2. Be able to count quarter notes out loud through fills (or keep a quarter in your head going across the double bar line). If you truly feel the pulse naturally then there will be no leaving the pocket in order to play the fill and then resuming the pocket on the other side of the double bar line, it'll all be seamless and smooth.
 

Davo-London

Gold Member
One common technique is to tap the beat with LF heel without sounding the hi-hat.

I've been working on this.

Davo
 

Steve_tx

Member
One common technique is to tap the beat with LF heel without sounding the hi-hat.

I've been working on this.

Davo
Interesting. I recently added a full-length mirror to my left side in my practice room and then I noticed how much I do exactly that! I watched myself doing it and wondered why? Then I realized that I was doing it in lieu of being able to toe tap to keep time, so I am doing a heel tap instead.

The main thing that I find to be crucial to time keeping is counting out loud. Not so loud that everyone hears, just enough for me to hear.
 

Otto

Platinum Member
I once noticed, by chance, that when my timing felt 'good' I was breathing in a congruent cycle to what I was playing.

I then found that when my timing felt 'bad' I wasn't breathing in a cycle that was congruent to what I was playing.

I now try to conciously establish my breathing to my playing....gets a bit odd when I venture out into odd 8th and 16th time sigs...or artificial groups...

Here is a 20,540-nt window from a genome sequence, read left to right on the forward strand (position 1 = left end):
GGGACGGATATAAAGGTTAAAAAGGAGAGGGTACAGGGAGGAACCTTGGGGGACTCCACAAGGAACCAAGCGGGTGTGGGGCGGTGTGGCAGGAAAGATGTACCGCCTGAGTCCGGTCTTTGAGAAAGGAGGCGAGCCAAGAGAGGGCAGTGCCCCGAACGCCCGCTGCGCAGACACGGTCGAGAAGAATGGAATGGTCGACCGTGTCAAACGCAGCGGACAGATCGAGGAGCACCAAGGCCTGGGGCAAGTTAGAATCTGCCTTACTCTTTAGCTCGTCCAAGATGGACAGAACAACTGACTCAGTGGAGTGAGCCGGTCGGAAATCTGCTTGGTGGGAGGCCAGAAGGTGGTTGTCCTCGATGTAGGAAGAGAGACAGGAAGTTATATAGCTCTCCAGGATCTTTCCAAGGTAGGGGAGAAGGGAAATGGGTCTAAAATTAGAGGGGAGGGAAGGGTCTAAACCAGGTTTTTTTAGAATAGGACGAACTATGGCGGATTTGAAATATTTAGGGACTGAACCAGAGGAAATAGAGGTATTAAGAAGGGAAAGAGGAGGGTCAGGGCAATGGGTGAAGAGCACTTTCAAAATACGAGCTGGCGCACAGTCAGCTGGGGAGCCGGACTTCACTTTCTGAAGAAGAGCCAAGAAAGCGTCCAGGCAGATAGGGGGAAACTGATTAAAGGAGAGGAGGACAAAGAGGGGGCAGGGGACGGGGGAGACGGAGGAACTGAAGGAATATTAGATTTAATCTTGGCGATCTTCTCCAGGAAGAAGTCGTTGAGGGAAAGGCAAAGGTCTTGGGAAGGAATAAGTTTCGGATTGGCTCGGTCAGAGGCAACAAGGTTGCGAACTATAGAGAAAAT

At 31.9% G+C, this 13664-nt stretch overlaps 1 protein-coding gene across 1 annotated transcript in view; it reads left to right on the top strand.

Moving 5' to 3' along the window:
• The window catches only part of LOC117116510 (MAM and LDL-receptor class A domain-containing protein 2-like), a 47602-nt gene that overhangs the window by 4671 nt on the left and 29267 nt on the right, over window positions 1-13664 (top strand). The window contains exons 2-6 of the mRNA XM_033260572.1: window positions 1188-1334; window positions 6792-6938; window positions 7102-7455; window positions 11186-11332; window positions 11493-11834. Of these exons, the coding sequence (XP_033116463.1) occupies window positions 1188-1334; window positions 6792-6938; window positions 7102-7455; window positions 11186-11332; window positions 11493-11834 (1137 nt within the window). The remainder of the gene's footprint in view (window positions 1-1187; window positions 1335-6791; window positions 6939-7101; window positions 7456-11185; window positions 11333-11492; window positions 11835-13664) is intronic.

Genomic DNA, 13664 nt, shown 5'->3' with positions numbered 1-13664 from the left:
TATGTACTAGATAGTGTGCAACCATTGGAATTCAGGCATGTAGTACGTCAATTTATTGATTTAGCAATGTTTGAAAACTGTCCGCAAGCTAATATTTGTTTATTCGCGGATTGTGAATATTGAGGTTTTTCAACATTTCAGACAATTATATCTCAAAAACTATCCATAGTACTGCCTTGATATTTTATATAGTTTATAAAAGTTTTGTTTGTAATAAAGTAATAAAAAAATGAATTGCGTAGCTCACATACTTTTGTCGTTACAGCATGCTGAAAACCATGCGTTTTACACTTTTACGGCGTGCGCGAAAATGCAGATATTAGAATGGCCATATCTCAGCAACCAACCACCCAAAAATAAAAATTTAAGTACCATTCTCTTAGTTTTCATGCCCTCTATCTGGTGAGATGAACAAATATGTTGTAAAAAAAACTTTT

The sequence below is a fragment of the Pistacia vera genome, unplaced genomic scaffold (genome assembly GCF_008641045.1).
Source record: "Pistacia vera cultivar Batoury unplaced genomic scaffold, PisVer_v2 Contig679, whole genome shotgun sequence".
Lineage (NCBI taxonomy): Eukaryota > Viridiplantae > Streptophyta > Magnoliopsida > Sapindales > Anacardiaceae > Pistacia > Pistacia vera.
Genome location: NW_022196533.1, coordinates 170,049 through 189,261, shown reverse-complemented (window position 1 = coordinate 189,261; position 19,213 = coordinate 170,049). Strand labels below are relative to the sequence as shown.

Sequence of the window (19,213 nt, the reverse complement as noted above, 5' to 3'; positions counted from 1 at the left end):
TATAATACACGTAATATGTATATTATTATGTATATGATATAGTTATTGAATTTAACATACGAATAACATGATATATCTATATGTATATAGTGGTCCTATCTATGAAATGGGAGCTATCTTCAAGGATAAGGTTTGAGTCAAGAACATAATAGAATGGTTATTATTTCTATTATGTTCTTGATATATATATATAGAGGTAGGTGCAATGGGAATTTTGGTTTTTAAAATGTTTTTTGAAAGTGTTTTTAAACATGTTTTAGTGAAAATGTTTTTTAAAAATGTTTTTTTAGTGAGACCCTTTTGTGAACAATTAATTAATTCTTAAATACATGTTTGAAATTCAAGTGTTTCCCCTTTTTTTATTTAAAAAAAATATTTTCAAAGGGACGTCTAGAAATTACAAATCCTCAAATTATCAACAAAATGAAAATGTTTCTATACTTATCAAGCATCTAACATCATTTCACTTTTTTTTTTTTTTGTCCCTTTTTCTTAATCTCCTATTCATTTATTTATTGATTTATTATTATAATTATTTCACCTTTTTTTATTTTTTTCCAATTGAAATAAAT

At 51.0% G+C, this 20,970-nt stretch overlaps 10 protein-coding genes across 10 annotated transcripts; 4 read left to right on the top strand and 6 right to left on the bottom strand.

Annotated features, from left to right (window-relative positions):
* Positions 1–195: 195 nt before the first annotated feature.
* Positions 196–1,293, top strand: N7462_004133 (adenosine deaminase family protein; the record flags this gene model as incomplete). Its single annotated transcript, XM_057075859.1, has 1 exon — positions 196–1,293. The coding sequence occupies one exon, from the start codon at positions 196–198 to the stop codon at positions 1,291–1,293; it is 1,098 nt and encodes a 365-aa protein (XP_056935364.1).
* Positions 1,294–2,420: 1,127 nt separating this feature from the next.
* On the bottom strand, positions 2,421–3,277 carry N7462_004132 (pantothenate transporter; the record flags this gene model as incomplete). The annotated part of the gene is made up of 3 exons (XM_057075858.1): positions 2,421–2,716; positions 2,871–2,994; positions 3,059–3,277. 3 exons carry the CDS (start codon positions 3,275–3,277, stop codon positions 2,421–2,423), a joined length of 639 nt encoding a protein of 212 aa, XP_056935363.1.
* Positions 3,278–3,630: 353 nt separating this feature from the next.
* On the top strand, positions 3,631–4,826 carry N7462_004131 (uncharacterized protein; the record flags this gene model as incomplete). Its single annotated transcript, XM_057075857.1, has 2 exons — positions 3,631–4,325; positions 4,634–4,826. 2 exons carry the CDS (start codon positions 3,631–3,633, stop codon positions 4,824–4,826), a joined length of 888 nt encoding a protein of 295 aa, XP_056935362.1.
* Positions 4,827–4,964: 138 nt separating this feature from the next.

David Floegel

Silver Member
Practicing a full rhythmic pyramid helped me a lot!!
Full
Half
Half triplet quarters
Quarters
Quarter triplets
8th
8th triplets
16th
Quintuplets
Sixtuplets
Septuplets
32nd
Groups of 9 (novemoles? Not sure what it is in english :p)


Playing that excercise at 40bpm will help you to develop a killer timing :)
 

Souljacker

Silver Member
Listening to songs you know on an Ipod, take the headphones off for say 30 seconds so you can't hear the music anymore and try and keep the time of the song in your head, when you put them back on aim to be as close in your mind as the moment in the song it is now at.
 

SergiuM

Senior Member
Listening to songs you know on an Ipod, take the headphones off for say 30 seconds so you can't hear the music anymore and try and keep the time of the song in your head, when you put them back on aim to be as close in your mind as the moment in the song it is now at.
Haha, every once in a while i use that method to test my time keeping abilities. You can also do that to a metronome.

I used to own a Roland TD-4, and it had a feature that would let the metronome play a few bars and then silence them for the same amount of bars. It was really great for seeing if you were locked into the met.
 

Anduin

Pioneer Member
Listening to songs you know on an Ipod, take the headphones off for say 30 seconds so you can't hear the music anymore and try and keep the time of the song in your head...
I do that when shopping. I listen to the in-store music, and when the fake lady with the fake smile in her fake voice interrupts the tunes to try to sell me something, I keep grooving to the (currently un-hearable) song. When Ms Fake goes away and the song comes back, I see how close my timing is.
 

groove1

Silver Member
I make "snapshot" audio recordings of gigs/rehearsals etc. Later I listen to the end of the
tune first then jump to the beginning...it's a quick way to find if the tempo varied.